The report - First Assessment of the UK Green Roof Market - was launched at London City Hall this week at an event hosted by the Deputy Mayor for Environment and Energy, Shirley Rodrigues.
Produced by Livingroofs.org in association with the National Federation of Roofing Contractors, its findings demonstrate there is a green roof market focus in London, partly due to its specific planning policy.
The Deputy Mayor for Environment and Energy, Shirley Rodrigues said: "In London our planning policies support green infrastructure which has led to an impressive array of green roofs that boost air quality, help the environment and make the city more attractive.
"From roofs that prevent flooding by capturing rainwater to providing wildlife habitats or high rise gardens, Londoners are using their space creatively.
"In the future to help mitigate the impacts of climate change and achieve the Mayor’s ambition of making the city 50% green, we will need even more green roofs, green walls and street trees.
"I hope other cities follow our lead and realise the huge environmental benefits of urban greening."
The report shows market growth of 17% year on year – both nationally and in London, where 42% of the market currently is focused. But the report also points out, there is huge potential to grow the market not just in London but in urban areas across the UK.
Speakers at the event included Mark Harris chair of the Green Roof Organisation, Dusty Gedge of Livingroofs.org and Kelly Bream operations director of Berkeley Homes who gave examples of the initiatives the developer is pursuing to boost biodiversity within its schemes.
In May 2016 Berkeley Homes committed to creating a net biodiversity gain as part of its wider business strategy and is currently working on the creation of 12 parks in consented schemes in London. Bream described how just across from London City Hall, Berkeley's development at 1 Tower Bridge incorporates extensive green and brown roofs featuring bee hives managed with the help of Bermondsey Bees, and supported with additional pollinator centric planting in a nearby churchyard.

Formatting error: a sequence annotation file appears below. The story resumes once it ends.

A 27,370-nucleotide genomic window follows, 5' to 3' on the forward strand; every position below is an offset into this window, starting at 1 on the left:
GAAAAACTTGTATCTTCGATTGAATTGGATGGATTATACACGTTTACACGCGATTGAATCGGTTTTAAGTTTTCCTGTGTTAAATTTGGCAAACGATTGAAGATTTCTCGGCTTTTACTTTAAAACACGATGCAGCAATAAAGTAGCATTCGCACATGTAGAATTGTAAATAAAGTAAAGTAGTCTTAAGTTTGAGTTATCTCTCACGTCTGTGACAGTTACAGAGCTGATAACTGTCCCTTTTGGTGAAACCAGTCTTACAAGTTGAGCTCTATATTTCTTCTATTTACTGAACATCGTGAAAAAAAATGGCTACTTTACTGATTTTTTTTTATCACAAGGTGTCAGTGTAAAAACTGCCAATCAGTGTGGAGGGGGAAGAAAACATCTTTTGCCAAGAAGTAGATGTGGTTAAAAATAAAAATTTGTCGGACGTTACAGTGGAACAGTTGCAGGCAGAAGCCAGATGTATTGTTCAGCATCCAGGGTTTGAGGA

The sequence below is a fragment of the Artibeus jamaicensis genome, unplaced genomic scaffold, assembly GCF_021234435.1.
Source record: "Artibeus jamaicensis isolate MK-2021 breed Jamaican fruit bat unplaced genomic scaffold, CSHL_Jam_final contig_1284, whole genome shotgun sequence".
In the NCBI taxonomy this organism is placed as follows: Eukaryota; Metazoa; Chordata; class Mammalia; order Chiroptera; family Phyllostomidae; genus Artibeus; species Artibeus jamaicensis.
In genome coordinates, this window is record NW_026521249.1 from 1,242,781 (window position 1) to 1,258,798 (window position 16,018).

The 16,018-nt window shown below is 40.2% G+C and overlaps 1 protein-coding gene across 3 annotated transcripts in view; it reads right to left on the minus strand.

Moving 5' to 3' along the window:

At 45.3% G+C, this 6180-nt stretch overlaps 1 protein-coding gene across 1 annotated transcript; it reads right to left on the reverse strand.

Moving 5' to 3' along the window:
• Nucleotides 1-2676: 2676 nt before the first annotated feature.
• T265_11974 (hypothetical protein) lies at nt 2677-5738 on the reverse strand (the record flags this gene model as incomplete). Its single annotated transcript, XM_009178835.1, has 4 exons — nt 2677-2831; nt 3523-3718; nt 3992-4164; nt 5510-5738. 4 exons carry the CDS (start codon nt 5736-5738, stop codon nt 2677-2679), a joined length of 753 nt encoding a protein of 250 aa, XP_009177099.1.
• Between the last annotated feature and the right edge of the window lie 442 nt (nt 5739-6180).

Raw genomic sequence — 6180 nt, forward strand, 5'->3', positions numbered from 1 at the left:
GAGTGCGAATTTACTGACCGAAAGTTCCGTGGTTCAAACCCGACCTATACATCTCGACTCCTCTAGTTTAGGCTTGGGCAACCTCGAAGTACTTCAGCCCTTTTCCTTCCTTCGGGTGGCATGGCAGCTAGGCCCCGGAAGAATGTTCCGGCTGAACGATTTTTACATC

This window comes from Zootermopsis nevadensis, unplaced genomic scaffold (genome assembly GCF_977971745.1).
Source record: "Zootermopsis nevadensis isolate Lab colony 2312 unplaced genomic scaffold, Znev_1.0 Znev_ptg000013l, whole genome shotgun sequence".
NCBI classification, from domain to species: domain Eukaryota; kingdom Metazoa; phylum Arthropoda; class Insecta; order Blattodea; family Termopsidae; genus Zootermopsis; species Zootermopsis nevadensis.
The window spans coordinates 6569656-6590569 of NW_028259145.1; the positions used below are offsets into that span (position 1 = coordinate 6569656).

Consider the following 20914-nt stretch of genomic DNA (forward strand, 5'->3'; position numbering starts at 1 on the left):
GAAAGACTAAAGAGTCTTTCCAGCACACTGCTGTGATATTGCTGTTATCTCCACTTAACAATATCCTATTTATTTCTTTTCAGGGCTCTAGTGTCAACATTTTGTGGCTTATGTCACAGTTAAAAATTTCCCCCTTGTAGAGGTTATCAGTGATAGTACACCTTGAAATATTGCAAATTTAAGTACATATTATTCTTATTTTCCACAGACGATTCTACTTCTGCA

"We are committed to understanding more on green roof iniatiatives, technology and infrastructure – so we can be at the forefront," said Bream.
Said the report's authors: "Our cities face urgent challenges in the 21st Century. The impacts of climate change are increasingly being felt – heatwaves, storms and flooding, air pollution and more.
"Green roofs are an essential tool in combatting climate impacts in cities while providing much-needed space for nature. The UK will need a healthy green roof market if it is to deliver the adaptation necessary for the health, well-being and prosperity of our towns and cities."
The report's production was supported by the National Federation of Roofing Contractors. CEO James Talman told the launch event: "Roofing is sometimes viewed in a narrow context, but the continued expansion of the green roof market plays an essential role in highlighting the diversity of the industry.
"Apart from the ecological, environmental and social benefits green roofs provide, they also are important in creating rewarding careers for multi-skilled professionals.
"We are pleased to support the green roof industry in its quest to see other large urban conurbations in the UK following the GLA’s lead on ‘greening’ our cities."
A detailed analysis of the findings will be published in an upcoming edition of Horticulture Week